Technology Basics For Online Presentations

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"Don’t let the tech side of online presentations put you off - it doesn’t take much to learn these few basics so you can start to feel more confident about it."

Have you taken your first step to conquering online presentations?

If you’re concerned about the technology involved in online communication, then here’s an overview of the five technology basics you need to know about.

The five areas to become familiar with are:

  • Camera
  • Lighting
  • Audio
  • Background
  • Zoom basics


The first things to consider about your camera is the quality. The in-built camera on your laptop is not likely to be the best quality. Use an external webcam and place it at the top of your computer instead. You’ll look much more professional if the quality of your camera is of a high standard. Logitech do some excellent webcams.

The next thing to think about is your camera angle – how you hook into the camera. It’s best to be at eye level with the camera so that you are not looking up or down into the camera.

You can use a stand or place it on a box so that your computer screen is raised high enough for your camera to be at eye level.



For meetings or online presentations via Zoom, it’s a good idea to use additional lighting to light up your face – this can be in the form of a simple desk lamp.

However, there are other options such as ring lights that you can clip on to the top of your computer or LED lights on stands that you can place behind your laptop on either side.

The main thing is to make sure your face is not too dark or in shadow or else too bright or over exposed.

If you’re workspace is well lit with natural light, then you can use the light from your window. However, if you’re too close the window the light can get too bright and you may become over exposed. If this happens then you can get a plain white net curtain to diffuse the strength of the light.


It’s a good idea to use an external microphone for better audio quality rather than the inbuilt one in your computer. Here are some options.

If you record from your desktop or laptop you can either use a USB microphone that you can position near your computer, get a lapel microphone that you clip on to your shirt or use the headphones that came with your smartphone, with the inbuilt microphone.

I prefer to use an external USB mic because I find I can use it for both online presentations and videos with ease and not having to worry about any cables.

However, if you’re concerned about noise, you may need to use headphones so you can purchase noise cancelling headphones.

If you record from a phone it’s pretty much the same options except instead of a USB mic you can get a mic that plugs into your phone socket.

One additional point to consider is that if you don’t use headphones and you attend an online meeting for your presentation then get a set of speakers so that you can hear the participants well enough. The sound quality from the inbuilt speakers on your computer is not as effective as speakers.


Trying to get the background just right is something that can be very time consuming indeed.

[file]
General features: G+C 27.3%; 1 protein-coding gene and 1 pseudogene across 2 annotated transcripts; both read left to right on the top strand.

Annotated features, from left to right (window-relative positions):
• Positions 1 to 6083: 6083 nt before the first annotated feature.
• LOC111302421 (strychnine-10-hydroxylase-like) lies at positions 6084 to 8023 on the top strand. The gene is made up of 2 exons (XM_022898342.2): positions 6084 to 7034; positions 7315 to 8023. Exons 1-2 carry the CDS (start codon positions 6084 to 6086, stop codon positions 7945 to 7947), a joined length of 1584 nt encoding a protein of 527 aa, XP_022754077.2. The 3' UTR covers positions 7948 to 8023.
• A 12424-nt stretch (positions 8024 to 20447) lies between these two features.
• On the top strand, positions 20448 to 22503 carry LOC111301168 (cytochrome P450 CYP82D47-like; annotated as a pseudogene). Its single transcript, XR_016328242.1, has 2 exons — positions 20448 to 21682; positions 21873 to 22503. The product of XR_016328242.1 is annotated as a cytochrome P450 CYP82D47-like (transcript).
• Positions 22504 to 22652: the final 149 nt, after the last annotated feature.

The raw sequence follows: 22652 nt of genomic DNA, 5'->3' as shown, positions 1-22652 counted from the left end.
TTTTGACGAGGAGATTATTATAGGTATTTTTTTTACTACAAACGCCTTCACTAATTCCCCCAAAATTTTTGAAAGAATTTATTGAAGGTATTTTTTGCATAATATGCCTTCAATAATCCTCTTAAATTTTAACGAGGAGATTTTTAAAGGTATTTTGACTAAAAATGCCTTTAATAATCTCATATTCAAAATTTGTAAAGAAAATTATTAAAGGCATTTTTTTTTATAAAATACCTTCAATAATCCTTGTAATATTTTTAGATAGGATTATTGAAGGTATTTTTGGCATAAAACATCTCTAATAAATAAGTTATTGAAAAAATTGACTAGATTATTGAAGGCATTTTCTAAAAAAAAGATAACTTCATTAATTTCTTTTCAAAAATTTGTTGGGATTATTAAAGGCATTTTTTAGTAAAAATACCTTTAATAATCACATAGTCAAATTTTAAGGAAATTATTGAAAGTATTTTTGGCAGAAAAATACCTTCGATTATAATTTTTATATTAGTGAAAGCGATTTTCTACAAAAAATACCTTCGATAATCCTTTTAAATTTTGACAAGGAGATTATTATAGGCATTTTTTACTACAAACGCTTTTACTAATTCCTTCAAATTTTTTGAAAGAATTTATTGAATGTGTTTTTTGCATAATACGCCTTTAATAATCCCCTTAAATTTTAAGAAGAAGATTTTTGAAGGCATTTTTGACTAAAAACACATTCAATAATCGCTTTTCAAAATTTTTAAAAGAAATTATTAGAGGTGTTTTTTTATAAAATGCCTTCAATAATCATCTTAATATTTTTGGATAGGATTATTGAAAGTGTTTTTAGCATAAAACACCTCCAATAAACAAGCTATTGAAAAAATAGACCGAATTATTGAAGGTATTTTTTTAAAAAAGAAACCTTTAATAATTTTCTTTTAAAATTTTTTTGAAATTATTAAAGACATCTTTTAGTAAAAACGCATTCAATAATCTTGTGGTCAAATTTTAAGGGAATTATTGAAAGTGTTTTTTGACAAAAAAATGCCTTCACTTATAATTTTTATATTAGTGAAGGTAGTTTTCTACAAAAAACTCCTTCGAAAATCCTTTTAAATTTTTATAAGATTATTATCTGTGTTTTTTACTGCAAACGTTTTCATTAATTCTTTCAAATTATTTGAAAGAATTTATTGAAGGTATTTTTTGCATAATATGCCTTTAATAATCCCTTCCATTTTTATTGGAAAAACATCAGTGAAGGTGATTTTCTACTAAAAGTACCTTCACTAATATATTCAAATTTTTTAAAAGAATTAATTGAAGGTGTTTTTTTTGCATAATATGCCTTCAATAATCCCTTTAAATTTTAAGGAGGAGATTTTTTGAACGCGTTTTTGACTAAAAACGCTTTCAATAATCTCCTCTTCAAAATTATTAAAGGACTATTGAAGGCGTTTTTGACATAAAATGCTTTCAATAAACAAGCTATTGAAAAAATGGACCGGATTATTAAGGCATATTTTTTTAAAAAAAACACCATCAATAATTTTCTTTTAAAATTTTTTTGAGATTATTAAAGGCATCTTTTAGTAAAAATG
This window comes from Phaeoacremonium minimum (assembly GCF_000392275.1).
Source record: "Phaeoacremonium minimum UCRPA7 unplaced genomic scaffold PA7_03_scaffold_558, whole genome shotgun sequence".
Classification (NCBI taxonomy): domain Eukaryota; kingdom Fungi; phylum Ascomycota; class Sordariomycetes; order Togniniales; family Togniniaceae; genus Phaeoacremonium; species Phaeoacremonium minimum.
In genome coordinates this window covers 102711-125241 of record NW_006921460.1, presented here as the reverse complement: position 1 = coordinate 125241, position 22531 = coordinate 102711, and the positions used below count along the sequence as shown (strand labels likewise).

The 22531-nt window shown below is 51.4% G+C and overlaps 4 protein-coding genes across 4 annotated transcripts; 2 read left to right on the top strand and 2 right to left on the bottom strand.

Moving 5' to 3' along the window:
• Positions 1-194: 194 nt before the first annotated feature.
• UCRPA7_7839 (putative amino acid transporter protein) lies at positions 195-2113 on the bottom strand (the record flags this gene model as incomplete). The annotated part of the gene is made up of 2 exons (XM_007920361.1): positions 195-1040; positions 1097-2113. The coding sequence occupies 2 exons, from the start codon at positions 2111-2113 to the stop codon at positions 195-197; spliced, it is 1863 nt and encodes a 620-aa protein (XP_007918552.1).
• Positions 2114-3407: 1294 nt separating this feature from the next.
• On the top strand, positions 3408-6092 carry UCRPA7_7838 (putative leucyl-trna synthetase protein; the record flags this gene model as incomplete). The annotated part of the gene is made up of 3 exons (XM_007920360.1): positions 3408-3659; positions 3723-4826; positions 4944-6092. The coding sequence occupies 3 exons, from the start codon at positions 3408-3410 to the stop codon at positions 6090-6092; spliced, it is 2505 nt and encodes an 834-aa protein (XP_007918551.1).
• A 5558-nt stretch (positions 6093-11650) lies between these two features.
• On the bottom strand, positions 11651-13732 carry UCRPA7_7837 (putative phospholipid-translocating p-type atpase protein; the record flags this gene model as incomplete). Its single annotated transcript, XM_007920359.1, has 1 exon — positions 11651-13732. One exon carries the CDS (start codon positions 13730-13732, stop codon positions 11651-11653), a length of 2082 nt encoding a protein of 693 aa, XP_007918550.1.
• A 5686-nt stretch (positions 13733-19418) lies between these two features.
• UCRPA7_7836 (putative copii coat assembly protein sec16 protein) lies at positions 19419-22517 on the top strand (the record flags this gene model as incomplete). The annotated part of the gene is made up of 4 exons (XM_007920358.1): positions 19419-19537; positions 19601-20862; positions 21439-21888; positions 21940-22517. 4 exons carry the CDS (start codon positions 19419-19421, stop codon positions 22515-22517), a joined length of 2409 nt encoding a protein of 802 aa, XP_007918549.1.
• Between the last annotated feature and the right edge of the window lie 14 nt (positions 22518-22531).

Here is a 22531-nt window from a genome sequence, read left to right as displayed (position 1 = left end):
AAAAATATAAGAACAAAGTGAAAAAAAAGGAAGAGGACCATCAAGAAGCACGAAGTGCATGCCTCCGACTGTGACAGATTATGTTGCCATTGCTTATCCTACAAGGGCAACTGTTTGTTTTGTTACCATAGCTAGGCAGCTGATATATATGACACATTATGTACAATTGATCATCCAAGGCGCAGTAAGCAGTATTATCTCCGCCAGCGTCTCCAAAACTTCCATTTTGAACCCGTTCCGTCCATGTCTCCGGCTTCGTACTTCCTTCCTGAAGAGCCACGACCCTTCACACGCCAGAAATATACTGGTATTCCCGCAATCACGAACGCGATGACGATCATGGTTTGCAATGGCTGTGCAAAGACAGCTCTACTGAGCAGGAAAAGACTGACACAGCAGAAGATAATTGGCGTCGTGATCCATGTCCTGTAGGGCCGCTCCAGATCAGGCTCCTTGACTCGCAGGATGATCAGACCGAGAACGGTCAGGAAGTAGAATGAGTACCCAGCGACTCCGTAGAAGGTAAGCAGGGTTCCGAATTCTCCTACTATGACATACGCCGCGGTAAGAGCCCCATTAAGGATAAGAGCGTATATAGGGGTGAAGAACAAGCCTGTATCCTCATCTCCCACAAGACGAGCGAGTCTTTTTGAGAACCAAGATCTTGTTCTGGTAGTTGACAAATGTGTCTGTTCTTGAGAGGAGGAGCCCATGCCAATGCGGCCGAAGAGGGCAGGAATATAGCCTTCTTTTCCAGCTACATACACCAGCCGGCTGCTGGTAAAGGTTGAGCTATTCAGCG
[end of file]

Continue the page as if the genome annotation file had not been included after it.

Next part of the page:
The thing to remember is to aim to get your background as clutter free as possible, just so that it’s not a distraction for your audience. However, don’t spend too much time trying to get it just right. Your content is what’s most important.

If you prefer to use a virtual background instead, the main thing to keep in mind is to ensure you use a green screen behind you and that you are well lit. If the green screen is not well lit it won’t work and will start to flicker in areas of shadow. Also ensure your computer has the right specifications for using a green screen, you can check here

Zoom basics

Zoom is a popular platform to use for virtual communication. The key to being confident on Zoom is simply to become familiar with the basics.

There are a lot of functions on Zoom, most of which you will not need for your presentation but it’s worth becoming confident with the most basic functions that you will need.

The key points to remember are that you are responsible for your camera and audio unless the host has chosen otherwise.

Learn to choose which microphone to use for your presentation, how to unmute yourself and how to turn your camera on and off.

Also learn how to share your screen for when you want to use PowerPoint slides or share other images or even videos as part of your presentation.

Lastly, be aware which view you would like to see, gallery view, where you see all participants, or speaker view, where the person speaking is on the main screen.

It’s a good idea to be familiar with the basics so that when you do your presentation you can focus on your talk and not worry about being unsure about the technology involved. Don’t let the tech side of online presentations put you off, it doesn’t take much to learn these few basics before you can start to feel more confident about it.

Once you become more familiar with these five areas – camera, lighting,  audio, background and zoom basics – you’ll start to feel much more confident about giving online presentations.

Get your FREE DOWNLOAD of my 3 part video mini-course with workbooks, 3 Keys to Camera Confidence today!

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